'Rogue platoon' soldier faces life in prison for Afghan killings

16/10/2010 09:27
'Rogue platoon' soldier faces life in prison for Afghan killings

US Army Specialist Jeremy Morlock, 22, will face a court-martial on murder charges, the US military said on Friday. Morlock is the one of 12 soldiers accused of illegal killings as part of a rogue infantry platoon in Afghanistan.

By News Wires (text)

REUTERS - The first of 12 U.S. soldiers accused of terrorizing unarmed civilians as part of a rogue infantry platoon in Afghanistan will face a court-martial on murder charges and other offenses, the military said on Friday.
U.S. Army Specialist Jeremy Morlock, 22, from Wasilla, Alaska, is charged with three counts of premeditated murder in the deaths of Afghan civilians he is accused of killing for
Although a charge of premeditated murder carries the possibility of the death sentence, it was decided in this case that Morlock would face a maximum sentence of life in prison
without the possibility of parole if convicted on all charges, Army spokeswoman Major Kathleen Turner said.
Morlock's case was referred to general court-martial this week at Joint Base Lewis-McChord near Tacoma, Washington, the home base of his Army unit, but no trial date has been set, according to a statement from the base.
The case has drawn intense media scrutiny because Morlock and fellow soldiers are accused of taking ghoulish photos of corpses and taking body parts as war trophies -- inflammatory charges that recall worldwide outrage at pictures of nude Iraqi prisoners of war taken by U.S. military personnel at the Abu Ghraib prison in Iraq.
Morlock's civilian lawyer, Michael Waddington, has said the three slain Afghans -- two killed by grenades and rifle fire, one by gunfire only -- were victims of a "rogue platoon running around killing people," and that his client, while present, "did not cause the deaths of any of these individuals."
The case now comes under the control of a military judge who will arraign the accused, and set dates for potential motion hearings and the trial.
Morlock is one of five soldiers charged with murder in the case. Seven others from his unit are charged with lesser offenses, such as conspiracy.
The prosecution of the 12 soldiers stems from their recent deployment as part of the 5th Stryker Brigade, recently renamed the 2nd Stryker Brigade, in Kandahar province, a stronghold for Taliban insurgents.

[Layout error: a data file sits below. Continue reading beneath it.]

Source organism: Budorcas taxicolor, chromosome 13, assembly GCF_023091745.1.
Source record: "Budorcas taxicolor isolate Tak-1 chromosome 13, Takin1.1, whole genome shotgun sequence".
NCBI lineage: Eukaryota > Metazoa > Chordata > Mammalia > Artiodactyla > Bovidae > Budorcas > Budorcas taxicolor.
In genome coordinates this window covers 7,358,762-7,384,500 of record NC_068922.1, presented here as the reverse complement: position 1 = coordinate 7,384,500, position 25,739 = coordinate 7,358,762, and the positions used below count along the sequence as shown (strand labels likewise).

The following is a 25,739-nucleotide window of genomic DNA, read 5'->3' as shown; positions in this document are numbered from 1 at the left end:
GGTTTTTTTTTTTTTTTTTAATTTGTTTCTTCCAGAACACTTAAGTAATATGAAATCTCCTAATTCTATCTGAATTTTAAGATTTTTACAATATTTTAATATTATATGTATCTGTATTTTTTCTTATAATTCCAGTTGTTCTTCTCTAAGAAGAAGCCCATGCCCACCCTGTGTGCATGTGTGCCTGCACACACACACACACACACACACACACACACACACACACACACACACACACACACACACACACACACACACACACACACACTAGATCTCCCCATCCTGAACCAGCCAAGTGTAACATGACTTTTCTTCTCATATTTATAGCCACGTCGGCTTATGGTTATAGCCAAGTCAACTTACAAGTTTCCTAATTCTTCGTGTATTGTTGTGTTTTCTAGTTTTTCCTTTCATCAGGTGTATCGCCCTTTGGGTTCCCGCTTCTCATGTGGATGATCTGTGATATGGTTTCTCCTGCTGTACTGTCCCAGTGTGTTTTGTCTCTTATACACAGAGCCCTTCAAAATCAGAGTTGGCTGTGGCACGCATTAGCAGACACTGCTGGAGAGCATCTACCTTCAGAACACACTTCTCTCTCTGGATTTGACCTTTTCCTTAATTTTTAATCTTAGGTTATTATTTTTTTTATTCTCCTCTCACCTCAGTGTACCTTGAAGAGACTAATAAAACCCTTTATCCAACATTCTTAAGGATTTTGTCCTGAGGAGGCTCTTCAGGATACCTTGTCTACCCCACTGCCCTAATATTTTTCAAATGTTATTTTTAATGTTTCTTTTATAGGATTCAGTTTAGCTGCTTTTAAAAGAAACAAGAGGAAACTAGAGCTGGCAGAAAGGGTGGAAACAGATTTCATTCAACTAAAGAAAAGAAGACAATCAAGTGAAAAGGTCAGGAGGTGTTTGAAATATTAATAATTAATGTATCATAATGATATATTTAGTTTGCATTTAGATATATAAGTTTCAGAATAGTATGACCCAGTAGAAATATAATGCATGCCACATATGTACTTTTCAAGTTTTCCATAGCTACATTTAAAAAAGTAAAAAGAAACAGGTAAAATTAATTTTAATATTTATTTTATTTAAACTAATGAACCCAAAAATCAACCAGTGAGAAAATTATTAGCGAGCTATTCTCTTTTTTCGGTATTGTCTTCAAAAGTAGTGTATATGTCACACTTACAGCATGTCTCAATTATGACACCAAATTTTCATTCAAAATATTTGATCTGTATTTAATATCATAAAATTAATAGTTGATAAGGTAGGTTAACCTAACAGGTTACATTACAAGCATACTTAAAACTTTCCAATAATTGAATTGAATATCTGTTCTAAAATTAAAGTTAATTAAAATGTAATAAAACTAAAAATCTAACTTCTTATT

The investigation has raised questions about whether the accused, all enlisted men, were influenced by commanders who may have been contemptuous of the Army's counterinsurgency doctrine in Afghanistan, which emphasized building the trust of Afghan citizens.
"There are severe problems with attitudes toward counterinsurgency strategies, namely winning the hearts and minds of the Afghan people, in the leadership as well as among the soldiers in the Stryker brigade," said Stjepan Mestrovic, a Texas A&M professor and author of a book on misconduct by U.S. military personnel in Iraq.
"Soldiers have told me that they resented having tea with village elders knowing that others in the villages collaborated with the Taliban or were making IEDs to kill Americans," he told Reuters in an e-mail message this week.

The Pentagon has not commented on the matter.
During the first evidentiary hearing on the case last month, a so-called Article 32 proceeding, prosecutors characterized Morlock as the right-hand man to the accused
ringleader, Staff Sergeant Calvin Gibbs.
Testimony offered in the case also suggested widespread use of hashish and of prescription medications for pain, stress and sleep problems among the troops.
A second such hearing had been scheduled for next Tuesday for a soldier charged with conspiracy to commit murder of Afghan civilians. But Major Turner said that hearing had been postponed indefinitely.


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